Man with a pan - the scheme connecting male carers through cooking

Statistics state that three in five of us will be a carer at some point in our lives.

Wednesday, 25th March 2020, 4:20 pm
Updated Thursday, 26th March 2020, 8:44 am
Man with a pan session Picture: Steve Robards

Carers UK states that out of the UK’s carers 42 per cent are men and 58 per cent are women.

As part of its new plans, independent charity Carers Support West Sussex is reaching out to ‘hidden carers’.

Sonia Mangan, chief executive of the charity, says: “We have 25,000 registered carers with us but there are approximately 94,000 in West Sussex.

Robin and Sonia Picture: Steve Robards

“For us at the moment it is about finding the hidden carers, the young adults who were carers as children and are just used to it. We have been doing a lot of work with the black, Asian and minority ethnic communities and reaching out to people who are looking after their partners but don’t necessarily see themselves as carers.

“It takes parents three years to come to terms with the fact they are carers, and for others a year. We want to reach out to these people and offer support before they hit crisis point.”

This is one of the reasons the charity has joined forces with Lewes-based Community Chef to bring its Man with a Pan workshops to West Sussex.

The courses are an opportunity for older men to learn to cook, be creative and meet new people.

Cooking Picture: Steve Robards

“I saw that there was a need to provide something for men, predominantly aged over 65 as they are facing social isolation,” explains Community Chef’s Robin Van Creveld, “but it is also about giving them new skills to be able to cook easy, healthy and nutritious meals.”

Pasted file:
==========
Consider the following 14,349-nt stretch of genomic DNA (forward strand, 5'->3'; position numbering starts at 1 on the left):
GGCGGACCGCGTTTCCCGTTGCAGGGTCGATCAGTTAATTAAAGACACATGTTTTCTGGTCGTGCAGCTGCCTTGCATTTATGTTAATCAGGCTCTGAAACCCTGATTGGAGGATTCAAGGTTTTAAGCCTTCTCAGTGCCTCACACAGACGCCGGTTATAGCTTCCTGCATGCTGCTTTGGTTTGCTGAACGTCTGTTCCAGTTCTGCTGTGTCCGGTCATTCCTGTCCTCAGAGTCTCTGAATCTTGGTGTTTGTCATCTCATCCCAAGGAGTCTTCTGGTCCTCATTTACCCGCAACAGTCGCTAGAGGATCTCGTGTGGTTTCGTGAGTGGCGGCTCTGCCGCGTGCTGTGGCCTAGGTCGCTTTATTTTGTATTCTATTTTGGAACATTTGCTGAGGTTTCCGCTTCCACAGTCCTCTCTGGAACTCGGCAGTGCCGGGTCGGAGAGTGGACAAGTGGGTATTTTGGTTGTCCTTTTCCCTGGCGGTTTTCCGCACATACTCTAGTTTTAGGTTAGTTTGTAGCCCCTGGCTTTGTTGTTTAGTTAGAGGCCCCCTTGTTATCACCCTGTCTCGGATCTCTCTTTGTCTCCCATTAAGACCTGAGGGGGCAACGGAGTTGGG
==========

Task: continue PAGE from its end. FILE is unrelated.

The course is held over five weeks and was funded by the National Lottery’s Awards for All.

“The first week we started with a vegetable minestrone soup with cheese and onion scones so you learn the real basics of knife skills and making a dough,” explains Robin.

“Then as the weeks progress we have a week on fish, and meat adding to their skills.

“Some of the recipes can also be batch cooked so they can make once but eat twice.”

The sessions are held at Barnham Community Hall, who gave the space to Carers Support West Sussex for free using a grant it received to combat loneliness in the community.

“Many of the men that take part are carers for their partners, they can feel alone, vulnerable and may even have issues with their own mental health,” says Robin.

“It is good to keep the brain active and I have found that men are more willing to talk and open up if they are busy doing something.

“With the group I work with in Surrey I also hold an event after so they come to the Alzheimer’s Cafe and we all meet up and cook for 80 people. It helps them keep their confidence in cooking and it is a great way for me to check in with them after the course has finished.

“Also when we do things to help other people we feel better about ourselves and it is good for our mental health and wellbeing.”

Seeing a workshop first hand many of the men want to build their confidence when it comes to cooking.

The West Sussex sessions were led by Alex von Riebech, chef and owner of Limetree Kitchen in Lewes. The men were taught how to cut an onion, carrot and celery for their soup and how to create a Mirepoix using those ingredients.

On this particular session Robin also explained the different food groups and how a balanced diet can help with conditions such as hypertension, diabetes or combat heart disease.

He says: “I want to help people understand how food works.

“When you cook something it is about flavour and there are five tastes – pungent, sweet, sour, spicy or hot and salty. I want to teach people about how to achieve the depth of flavour and how texture can impact on your enjoyment.”

Through his workshops Robin has recently published a Man with a Pan cookbook.

It features 150 recipes and is split into sections including: vegetables, meat, fish and carbs.

“Everyone that does the course gets a book,” reveals Robin.

“It has balanced meals that won’t break the bank, I say to people to do what is good for their pocket they don’t have to spend a small fortune.

“I have a lot of easy, basic recipes so how to make a ragu and how to roast a chicken to help them use the skills they have learnt on the course.”

Once this course ends there are currently no plans to run any more in West Sussex, unless they can get more funding.

For more information on...

Community Chef: Support West Sussex:

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